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Memories of High Island

For my second expedition to Texas in 2021, I stayed five and a half months (2020-12-27 to 2021-05-13). I started in Guadalupe Mountains National Park, and Big Bend before gravitating to the Lower Rio Grande Valley in mid-January. During the next six weeks I toured the valley, discovering as many hot-spots as I could. The list included Sabal Palms, South Padre, Estero Llano, Palmito Hill, Boca Chica, Laguna Atascosa, Edinburg Scenic Wetlands, Bahia Grande, Bentsen-Rio, Santa Ana, Quinta Mazatlan, and the National Butterfly Center before expanding my view of Texas beyond the always interesting LGRV. 

My plans included experiencing the Full Monty of the spring migration in the LRGV, especially on South Padre Island, but the procession of birds from south to north would not begin until April. I put myself back on the road at the end of February, intent on exploring the Texas Gulf Coast. My first stops were to reacquaint myself with the Corpus Christi, Port Aransas, and Aransas NWR areas, and after four days there, I rolled north to uncharted territory in Galveston and later, High Island.

I arrived on the island late on Thursday (2021-03-04) and checked into the only RV park here. I had a lot of work to do to catch up with the stories of my adventures in Galveston, but before settling in at the High Island RV Park, I went on a scouting mission to get the lay of the land. With spring migration still months away, I doubted a viable passerine presence. The location holding the most promise was the Smith Oaks Bird Sanctuary. I’d read about a nearby sister site called the Boy Scout Woods, but the rookery and catwalk at the Smith Woods seemed like the place I’d most enjoy. So, off I went to discover the possibilities of meeting interesting birds.

Armed only with my binoculars, I found my way to the Smith Oaks site and began exploring. I learned a brand new state-of-the-art boardwalk had been constructed. Rather than the typical staircase access, the design features a long inclined walkway beginning at the parking area that gradually elevated into the canopy and reached several lookout points, including a large deck overlooking a 15 acre shallow lake ripe with large wading birds either nesting or pair-bonding. When I saw this scene, I knew I was in store for a good time. It just wouldn’t be this day. I had images from Galveston Bay to process and stories to tell before I had any business piling on more work. I spent Friday catching up with my backlog and returned on Saturday to get busy at the Smith Oaks Rookery.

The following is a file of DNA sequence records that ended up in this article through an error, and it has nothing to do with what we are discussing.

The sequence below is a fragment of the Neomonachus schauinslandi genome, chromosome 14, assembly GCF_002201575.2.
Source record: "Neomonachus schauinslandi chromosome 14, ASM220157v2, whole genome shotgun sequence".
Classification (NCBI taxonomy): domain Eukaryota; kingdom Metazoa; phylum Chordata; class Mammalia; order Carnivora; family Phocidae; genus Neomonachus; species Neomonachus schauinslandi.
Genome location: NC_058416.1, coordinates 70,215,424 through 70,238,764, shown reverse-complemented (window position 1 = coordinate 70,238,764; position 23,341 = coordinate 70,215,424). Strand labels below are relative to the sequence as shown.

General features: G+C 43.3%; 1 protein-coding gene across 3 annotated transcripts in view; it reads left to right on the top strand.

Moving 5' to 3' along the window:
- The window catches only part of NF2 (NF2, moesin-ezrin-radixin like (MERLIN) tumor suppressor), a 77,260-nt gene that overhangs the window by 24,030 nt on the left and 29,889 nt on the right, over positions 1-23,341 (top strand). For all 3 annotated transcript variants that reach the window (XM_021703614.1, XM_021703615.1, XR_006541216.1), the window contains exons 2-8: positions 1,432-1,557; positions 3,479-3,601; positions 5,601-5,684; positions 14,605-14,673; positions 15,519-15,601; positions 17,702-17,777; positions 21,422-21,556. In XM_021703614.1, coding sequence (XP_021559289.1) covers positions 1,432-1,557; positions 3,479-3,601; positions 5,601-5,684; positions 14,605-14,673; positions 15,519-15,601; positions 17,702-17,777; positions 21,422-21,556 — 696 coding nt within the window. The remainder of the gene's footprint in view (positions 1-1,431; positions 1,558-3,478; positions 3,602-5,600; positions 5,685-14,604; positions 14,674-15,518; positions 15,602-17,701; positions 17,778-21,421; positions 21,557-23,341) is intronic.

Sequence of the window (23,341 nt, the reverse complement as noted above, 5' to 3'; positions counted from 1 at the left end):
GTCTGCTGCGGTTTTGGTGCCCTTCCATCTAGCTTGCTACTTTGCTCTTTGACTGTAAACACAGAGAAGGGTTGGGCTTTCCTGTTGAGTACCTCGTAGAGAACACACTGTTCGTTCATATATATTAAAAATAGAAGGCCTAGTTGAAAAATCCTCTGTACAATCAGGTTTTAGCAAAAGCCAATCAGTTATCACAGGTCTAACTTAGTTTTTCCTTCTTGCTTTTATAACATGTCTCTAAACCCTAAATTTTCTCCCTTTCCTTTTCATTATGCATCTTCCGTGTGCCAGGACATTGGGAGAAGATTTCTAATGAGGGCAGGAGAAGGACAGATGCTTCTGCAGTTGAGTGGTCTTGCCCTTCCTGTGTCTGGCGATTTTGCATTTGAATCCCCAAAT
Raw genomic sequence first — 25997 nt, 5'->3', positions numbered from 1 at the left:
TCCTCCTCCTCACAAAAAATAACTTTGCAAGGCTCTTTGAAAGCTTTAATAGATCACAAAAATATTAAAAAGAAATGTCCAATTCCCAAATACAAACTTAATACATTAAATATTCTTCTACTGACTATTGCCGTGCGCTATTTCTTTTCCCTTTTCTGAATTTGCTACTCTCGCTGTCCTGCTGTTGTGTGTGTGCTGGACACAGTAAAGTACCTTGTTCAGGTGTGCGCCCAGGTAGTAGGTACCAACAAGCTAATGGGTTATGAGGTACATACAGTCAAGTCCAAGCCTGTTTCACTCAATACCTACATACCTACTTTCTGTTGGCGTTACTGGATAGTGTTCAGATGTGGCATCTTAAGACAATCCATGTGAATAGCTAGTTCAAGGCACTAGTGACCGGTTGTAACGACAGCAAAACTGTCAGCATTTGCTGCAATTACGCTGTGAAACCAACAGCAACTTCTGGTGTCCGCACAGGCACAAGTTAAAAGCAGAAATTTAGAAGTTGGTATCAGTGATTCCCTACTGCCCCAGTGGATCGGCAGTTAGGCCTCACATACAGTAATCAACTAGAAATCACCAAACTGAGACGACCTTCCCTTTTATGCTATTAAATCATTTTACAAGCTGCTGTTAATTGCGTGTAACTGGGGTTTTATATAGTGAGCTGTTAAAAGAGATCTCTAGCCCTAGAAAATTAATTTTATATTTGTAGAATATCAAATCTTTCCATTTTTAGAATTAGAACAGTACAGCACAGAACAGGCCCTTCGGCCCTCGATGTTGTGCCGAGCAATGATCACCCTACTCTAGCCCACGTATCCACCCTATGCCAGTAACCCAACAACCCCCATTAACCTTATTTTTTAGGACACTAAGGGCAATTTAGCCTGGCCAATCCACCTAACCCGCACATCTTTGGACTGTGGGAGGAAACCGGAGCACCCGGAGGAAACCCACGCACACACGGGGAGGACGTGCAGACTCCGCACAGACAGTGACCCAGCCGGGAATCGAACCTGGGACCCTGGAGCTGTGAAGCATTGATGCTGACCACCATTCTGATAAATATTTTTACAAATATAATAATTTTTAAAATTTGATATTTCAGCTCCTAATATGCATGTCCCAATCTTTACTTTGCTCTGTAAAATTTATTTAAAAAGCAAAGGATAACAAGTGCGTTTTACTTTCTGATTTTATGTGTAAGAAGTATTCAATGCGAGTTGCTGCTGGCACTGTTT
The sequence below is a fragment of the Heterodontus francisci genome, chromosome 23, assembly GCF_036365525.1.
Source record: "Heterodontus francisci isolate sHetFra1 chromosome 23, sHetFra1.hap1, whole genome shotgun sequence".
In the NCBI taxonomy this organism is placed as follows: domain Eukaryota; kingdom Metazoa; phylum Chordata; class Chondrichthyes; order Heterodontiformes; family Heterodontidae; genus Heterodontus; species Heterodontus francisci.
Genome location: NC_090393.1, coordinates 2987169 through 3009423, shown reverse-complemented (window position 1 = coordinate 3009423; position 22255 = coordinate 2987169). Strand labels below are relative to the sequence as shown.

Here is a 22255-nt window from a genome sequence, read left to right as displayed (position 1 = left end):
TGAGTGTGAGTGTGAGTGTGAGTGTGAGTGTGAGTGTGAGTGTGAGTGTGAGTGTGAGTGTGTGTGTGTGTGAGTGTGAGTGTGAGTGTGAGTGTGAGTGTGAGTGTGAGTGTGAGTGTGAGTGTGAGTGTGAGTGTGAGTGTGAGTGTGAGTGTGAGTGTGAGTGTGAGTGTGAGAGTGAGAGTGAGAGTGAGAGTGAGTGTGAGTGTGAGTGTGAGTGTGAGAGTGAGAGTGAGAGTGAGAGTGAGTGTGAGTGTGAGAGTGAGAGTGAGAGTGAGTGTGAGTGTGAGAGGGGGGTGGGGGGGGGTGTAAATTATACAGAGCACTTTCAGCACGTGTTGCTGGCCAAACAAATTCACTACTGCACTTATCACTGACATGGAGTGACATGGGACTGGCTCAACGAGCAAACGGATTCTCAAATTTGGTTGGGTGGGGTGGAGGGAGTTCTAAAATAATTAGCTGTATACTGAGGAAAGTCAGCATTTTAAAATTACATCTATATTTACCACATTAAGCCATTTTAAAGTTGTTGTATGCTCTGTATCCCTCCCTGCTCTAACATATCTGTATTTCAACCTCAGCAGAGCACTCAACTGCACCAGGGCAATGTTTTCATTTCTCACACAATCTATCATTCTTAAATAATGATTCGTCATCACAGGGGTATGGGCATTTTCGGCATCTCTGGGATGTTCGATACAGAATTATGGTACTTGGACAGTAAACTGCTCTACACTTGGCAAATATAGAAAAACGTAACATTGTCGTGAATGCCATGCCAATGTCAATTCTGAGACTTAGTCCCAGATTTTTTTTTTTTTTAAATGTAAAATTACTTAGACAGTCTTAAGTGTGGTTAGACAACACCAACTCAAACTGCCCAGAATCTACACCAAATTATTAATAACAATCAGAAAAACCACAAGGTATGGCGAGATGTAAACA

Early mornings on the catwalk are not ideal for photographing birds in the rookery. The low angle of the sun rising in the east creates problems by silhouetting the avian subjects sailing over the pond below. However, the afternoon light here is perfect. Rather than get frustrated with the morning’s back-light problems, I used the time to explore the terrestrial trails through the compound. I found an enchanted quality to my wanderings, but the bird photography was minimally productive.

As the mid-day sun transitioned westward, I ascended the elevated boardwalk again and the deck overlooking the rookery. Here I found the conditions more to my liking. Cormorants, and egrets decorated the stage before me, but the Roseate Spoonbills were my favorite subjects. I found myself drawn to them, especially when they flew past on their way to or from their nest sites.

I understand High Island can be a legitimate destination during spring migration, with warblers and other passerines falling out of the sky after crossing the Gulf of Mexico. Just one word of caution though, mosquitoes can be a plague during these times. Should I ever find myself here in spring, I’ll make it a priority to bring plenty of repellant. Admittedly, the limited time I spent here was not enough to learn all the stories of High Island. I suspect it would be worthwhile to repeat visits here during different seasons. I’d like to return one day and learn more of her secrets.

For more details of my visit, read <2021-03-06 High Island Rookery>.

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